3. #3 by Jodie on January 29, 2012 - 23:53

    She is so beautiful, if only she could understand.

  4. #4 by Jane on January 30, 2012 - 05:16

    I like to think that they understand more than we think they do. Perhaps she could be given a very favorite treat for staying inside. Our trainer is always reminding us that dogs want to please, to do what we want if we can just appeal to their animal natures. So maybe special treat followed by a private easy walk that includes some easy play or a chance to snuggle up while you read. Good luck. The fact that you worry about her state of mind tomorrow says good things about both you and your dog.

  5. #5 by Mary on January 31, 2012 - 00:36

    Oh my goodness, we are in the very same boat. I have Nigel, who is 4, and Lily, a yellow lab who just turned 14. Lily’s favorite spot since we moved into this house is upstairs in my bedroom closet. Well, we can’t let her up there anymore because she falls down (or jumps) down the stairs. Safety gates don’t work because she just flings herself at them until they give way. Now, she pretty much lives in the laundry room. She still likes to go outside, but as it’s winter I don’t like to leave her out too long. Just 2 1/2 years ago she had cruciate ligament surgery and did very well, but has steadily declined in the last 6 months or so. She loves to go for walks, but can only go as far as the end of the drive because, like you, I’m not sure I can get her back home if she collapses. We’re in that uncomfortable place of trying to decide whether her quality of life warrants letting her continue. As long as she’s still happy, I quess we’ll muddle along, hoping she’ll let us know when she’s ready to go. This is so hard, isn’t it?

  6. #6 by tialys on January 31, 2012 - 09:51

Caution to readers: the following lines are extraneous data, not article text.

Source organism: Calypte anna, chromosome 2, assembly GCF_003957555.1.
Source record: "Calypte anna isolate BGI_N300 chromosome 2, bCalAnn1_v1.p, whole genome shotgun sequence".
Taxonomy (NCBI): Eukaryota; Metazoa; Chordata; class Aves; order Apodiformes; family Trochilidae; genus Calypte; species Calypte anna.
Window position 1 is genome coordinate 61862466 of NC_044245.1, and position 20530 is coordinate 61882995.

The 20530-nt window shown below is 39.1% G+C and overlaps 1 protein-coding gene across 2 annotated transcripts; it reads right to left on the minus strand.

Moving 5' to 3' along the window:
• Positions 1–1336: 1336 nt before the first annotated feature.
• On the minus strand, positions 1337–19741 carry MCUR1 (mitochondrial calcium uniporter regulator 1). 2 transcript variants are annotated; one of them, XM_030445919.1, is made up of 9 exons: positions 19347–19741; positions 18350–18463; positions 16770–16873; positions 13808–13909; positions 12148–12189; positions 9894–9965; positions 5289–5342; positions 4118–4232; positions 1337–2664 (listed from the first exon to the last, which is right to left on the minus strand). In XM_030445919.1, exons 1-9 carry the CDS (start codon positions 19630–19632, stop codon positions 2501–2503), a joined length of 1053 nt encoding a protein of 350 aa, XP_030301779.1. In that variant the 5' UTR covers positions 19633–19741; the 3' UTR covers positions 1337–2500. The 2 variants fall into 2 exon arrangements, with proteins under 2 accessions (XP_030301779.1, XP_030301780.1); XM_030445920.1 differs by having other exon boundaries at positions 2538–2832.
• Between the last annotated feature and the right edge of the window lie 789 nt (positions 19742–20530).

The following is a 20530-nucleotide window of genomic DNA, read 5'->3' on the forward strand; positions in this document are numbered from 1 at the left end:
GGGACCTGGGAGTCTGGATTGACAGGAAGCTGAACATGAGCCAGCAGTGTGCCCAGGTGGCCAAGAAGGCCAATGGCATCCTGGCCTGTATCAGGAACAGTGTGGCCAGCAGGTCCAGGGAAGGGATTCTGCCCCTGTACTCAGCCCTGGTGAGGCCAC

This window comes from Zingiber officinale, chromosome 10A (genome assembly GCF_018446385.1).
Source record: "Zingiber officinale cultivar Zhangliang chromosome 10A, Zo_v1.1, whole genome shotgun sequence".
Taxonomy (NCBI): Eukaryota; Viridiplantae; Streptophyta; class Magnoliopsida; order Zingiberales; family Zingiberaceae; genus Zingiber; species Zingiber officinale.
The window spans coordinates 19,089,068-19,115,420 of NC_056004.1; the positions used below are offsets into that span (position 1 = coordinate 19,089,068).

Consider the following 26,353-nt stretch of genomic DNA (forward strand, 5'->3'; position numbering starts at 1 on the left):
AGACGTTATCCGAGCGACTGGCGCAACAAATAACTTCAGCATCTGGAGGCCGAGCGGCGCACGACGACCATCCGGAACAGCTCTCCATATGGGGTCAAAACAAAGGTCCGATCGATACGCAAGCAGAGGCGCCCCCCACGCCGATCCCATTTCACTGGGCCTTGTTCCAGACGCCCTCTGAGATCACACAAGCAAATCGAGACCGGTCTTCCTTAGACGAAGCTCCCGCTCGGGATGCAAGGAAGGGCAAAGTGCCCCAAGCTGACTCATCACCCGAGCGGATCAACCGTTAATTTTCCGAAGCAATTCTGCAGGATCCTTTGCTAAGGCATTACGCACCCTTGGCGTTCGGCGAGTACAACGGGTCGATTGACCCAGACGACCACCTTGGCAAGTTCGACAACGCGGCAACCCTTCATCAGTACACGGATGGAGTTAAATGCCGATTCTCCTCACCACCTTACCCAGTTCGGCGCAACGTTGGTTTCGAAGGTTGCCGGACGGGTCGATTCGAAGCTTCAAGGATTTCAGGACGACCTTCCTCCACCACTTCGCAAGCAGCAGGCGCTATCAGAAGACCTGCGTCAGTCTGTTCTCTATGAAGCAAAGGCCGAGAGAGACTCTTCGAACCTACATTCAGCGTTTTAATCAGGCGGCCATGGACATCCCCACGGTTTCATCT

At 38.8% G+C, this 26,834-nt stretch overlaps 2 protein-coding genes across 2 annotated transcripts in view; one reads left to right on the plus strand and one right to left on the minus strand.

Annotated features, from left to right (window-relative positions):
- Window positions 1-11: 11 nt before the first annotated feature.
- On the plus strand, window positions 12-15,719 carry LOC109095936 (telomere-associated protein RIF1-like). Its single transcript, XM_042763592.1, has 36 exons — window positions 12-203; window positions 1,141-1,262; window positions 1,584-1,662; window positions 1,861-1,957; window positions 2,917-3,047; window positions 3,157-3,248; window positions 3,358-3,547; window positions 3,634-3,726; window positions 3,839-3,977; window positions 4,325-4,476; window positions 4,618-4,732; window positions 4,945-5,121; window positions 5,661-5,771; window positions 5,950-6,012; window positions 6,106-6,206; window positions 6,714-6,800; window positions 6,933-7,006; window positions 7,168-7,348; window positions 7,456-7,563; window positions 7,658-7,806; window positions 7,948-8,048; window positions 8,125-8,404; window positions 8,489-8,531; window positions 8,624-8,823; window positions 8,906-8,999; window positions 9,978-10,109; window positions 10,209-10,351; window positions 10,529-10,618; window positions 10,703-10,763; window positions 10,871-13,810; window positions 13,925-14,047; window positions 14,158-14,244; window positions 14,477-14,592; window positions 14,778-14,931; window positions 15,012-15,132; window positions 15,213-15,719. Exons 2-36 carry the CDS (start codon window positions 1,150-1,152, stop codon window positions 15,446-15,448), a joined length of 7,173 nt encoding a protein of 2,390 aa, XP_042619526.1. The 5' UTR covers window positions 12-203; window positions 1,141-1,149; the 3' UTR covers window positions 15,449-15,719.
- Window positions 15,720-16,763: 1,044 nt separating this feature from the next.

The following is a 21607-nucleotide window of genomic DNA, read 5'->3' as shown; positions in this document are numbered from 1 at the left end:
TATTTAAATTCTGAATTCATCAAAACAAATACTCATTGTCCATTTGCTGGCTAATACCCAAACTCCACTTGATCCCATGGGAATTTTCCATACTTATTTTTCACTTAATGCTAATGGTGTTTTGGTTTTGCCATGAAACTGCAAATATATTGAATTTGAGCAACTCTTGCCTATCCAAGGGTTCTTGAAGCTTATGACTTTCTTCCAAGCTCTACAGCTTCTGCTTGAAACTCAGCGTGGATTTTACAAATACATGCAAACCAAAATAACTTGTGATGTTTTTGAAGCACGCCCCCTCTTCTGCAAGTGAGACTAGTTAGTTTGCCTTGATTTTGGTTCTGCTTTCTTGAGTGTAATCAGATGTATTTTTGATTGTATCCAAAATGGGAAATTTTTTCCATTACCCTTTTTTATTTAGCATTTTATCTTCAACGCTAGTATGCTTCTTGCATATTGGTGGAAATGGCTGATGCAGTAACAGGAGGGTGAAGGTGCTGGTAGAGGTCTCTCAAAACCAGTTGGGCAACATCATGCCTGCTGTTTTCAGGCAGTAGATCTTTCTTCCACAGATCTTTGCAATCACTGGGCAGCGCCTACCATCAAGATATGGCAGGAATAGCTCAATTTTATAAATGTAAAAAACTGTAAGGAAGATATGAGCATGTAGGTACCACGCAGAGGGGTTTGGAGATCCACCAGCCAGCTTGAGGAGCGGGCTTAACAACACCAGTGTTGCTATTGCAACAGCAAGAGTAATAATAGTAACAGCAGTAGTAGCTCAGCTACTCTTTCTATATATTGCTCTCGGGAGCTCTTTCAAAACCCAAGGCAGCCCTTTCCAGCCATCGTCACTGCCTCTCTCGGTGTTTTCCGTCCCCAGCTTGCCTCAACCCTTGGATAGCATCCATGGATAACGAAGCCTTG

Mary, I think you must know your dog very well after 14 years and you will find that, when the time comes, it will be obvious to you that it is the right time. In our case, our golden retriever started to refuse her anti-inflammatory tablets and, eventually, any food at all with the result that she was almost too weak to stand. The most telling sign was, when my parents came over from the U.K. she didn’t even get up to greet them which was unheard of as it was they who had her for the first 7 months of her life and she was always delighted to see them. Appropriately enough, they were still here on their visit when we realised she was telling us that it was her time to say goodbye.

  7. #7 by Hayley on January 31, 2012 - 18:29

    That must be so difficult for you and for her- dogs just want to be bear us all the time dont they? My two retrievers wait outside the loo for me.Could you take her for a shorter easy walk first without the others? That might tire her out enough so that she lets you go out again without her.
    I hate that dogs dont live as long as people. My dogs are only 4 and 2 so we will have a long time with them yet but the thought of them growing old and one day not being there is upsetting even now.
    Best of luck and big cuddles to your dogs x

  8. #8 by andyo1976 on February 21, 2012 - 21:27

    She look’s a lovely dog, she is in good caring hands with you. I have a Jack Russell, he is coming on for 12 this year and he is just as much a “git” now, as he was when we got him as a pup. I wouldn’t change a thing, its just said to see them getting old, best of luck with your girl…